In 2006-7, a friend and I were regulars at Think Coffee (see here). Looking to vary our cafe experience, one evening I suggested that we try Cafe Dante. He readily agreed. We knew that unlike Think Coffee, Dante was not self service, the atmosphere would not be quite as casual and that certainly there would be some time limit on how long one could park without continuing to buy food or drinks.
We were not, however, prepared for the sign in the window: NO LAPTOPS. This was not a problem for us, since we did not have laptops, but nonetheless, it certainly did emit a rather negative vibe for a Village cafe.
Thoughts and conversation turned to the new realities of laptops in cafes and restaurants and how their use can lead to hours spent at a table, with the financial impact and new policy considerations for owners and management. Some cafes now impose limits or ban use of laptops during certain hours. Think Coffee, on the other hand, was extraordinarily liberal and I pondered what their official policy was regarding time versus money spent to occupy a table or seat.
On my next visit to Think Coffee, I told the counter person of our Dante experience. I asked if there was any policy at all regarding purchases necessary to spend time in the cafe. For example, since Think offers free water, could I pour myself a cup and spend the day without making any purchase? Her response surprised us and became an inside joke and an oft repeated catchphrase: "Let's just say the management has a policy of No Negativity." Wow. So essentially the policy is anything goes.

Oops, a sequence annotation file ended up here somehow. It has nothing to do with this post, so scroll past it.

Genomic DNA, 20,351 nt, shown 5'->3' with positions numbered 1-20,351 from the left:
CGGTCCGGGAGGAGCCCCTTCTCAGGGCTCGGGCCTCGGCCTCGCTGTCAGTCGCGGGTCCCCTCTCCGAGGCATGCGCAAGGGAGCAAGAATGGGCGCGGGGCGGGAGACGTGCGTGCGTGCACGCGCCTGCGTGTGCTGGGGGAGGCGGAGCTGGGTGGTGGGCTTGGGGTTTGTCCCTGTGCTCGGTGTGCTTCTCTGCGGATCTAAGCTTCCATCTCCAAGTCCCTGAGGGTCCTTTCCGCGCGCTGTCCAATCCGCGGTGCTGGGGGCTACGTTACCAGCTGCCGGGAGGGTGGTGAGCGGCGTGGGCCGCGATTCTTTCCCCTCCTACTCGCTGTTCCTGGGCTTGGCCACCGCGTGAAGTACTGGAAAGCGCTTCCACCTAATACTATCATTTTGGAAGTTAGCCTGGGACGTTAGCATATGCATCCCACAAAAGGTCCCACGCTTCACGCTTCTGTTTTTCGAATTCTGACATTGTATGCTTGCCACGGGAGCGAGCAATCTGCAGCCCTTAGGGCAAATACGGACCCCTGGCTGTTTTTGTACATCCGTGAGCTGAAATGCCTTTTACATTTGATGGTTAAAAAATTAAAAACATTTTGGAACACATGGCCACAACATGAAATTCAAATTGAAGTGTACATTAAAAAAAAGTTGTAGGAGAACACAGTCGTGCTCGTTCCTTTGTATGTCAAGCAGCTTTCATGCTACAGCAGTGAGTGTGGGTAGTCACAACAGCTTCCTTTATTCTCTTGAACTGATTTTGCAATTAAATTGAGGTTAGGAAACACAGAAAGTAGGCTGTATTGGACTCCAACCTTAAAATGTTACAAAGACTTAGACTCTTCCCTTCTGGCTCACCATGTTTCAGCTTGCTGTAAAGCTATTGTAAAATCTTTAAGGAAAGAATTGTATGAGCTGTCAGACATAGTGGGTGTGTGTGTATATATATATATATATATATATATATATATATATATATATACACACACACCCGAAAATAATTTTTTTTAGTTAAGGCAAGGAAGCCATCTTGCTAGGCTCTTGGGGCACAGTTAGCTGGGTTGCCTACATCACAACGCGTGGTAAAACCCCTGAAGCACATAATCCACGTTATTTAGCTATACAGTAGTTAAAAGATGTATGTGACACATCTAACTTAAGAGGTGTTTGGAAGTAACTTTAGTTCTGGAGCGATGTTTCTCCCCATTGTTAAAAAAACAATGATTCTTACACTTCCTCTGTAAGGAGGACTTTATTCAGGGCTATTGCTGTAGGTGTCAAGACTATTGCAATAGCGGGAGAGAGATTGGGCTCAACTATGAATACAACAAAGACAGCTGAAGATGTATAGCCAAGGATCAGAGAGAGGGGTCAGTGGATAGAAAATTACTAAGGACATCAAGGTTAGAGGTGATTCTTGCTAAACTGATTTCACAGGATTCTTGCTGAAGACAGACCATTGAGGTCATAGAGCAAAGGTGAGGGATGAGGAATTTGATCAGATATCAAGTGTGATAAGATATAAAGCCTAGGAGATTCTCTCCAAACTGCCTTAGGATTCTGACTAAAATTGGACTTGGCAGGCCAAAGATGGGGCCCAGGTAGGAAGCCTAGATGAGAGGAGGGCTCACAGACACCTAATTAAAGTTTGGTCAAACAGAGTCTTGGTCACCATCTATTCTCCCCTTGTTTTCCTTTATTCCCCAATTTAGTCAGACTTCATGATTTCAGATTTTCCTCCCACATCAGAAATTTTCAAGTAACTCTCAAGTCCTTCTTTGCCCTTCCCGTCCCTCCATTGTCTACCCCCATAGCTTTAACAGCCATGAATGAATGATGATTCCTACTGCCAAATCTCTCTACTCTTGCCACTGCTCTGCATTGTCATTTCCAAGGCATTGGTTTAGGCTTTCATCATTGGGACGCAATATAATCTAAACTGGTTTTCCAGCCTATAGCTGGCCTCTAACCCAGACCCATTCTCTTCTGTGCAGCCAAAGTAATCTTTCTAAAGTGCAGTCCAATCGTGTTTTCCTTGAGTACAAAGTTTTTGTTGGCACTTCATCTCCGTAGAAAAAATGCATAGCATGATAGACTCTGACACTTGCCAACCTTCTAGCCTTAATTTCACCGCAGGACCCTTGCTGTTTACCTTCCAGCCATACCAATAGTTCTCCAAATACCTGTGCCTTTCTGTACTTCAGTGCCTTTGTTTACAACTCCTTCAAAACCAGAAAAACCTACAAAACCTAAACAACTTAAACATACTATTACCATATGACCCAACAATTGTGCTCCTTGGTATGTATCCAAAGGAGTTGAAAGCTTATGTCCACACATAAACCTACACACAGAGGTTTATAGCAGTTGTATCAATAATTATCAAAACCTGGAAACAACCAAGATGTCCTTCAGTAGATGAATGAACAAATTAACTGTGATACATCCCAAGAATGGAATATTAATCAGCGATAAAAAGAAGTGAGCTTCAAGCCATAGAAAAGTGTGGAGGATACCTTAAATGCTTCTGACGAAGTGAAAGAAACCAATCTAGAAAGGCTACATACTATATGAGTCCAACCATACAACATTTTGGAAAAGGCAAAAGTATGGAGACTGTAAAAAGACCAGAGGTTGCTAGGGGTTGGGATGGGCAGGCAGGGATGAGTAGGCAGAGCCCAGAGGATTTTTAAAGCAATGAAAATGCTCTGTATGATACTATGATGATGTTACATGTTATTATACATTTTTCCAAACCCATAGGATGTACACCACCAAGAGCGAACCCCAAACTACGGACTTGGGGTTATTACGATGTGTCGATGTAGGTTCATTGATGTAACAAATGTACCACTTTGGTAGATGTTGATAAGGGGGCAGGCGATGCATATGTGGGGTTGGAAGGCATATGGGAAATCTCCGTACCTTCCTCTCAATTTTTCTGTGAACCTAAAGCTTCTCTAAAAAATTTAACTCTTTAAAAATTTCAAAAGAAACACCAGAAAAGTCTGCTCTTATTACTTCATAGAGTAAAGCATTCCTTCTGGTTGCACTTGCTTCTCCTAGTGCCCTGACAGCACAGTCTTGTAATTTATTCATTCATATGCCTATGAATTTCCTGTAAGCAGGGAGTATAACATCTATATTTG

Last night in a Village restaurant, I witnessed what to me was a rather egregious act. Two women were sitting at a table. One pulled out a laptop. The other moved her chair into the aisle to share the screen. She then folded her knees, bringing them up towards her chin and put both of her feet on the seat of the chair. I am not talking about crossing legs - she had the soles of both shoes squarely planted on the surface of the chair seat which was covered in fabric. This seemed so inappropriate, I countered by pulling out my camera and taking a photo. However, she moved her legs, so I did not catch the offending act specifically.
But it is no matter. We are in a different world now. Business is very competitive and must extend very liberal policies to keep customers. There is no need to buy anything in a cafe and perhaps you can even put your feet up on the table in a restaurant. We have one new policy now - No Negativity :)
Note: Since this photo was taken in a restaurant, I have processed it to protect the privacy of the individuals.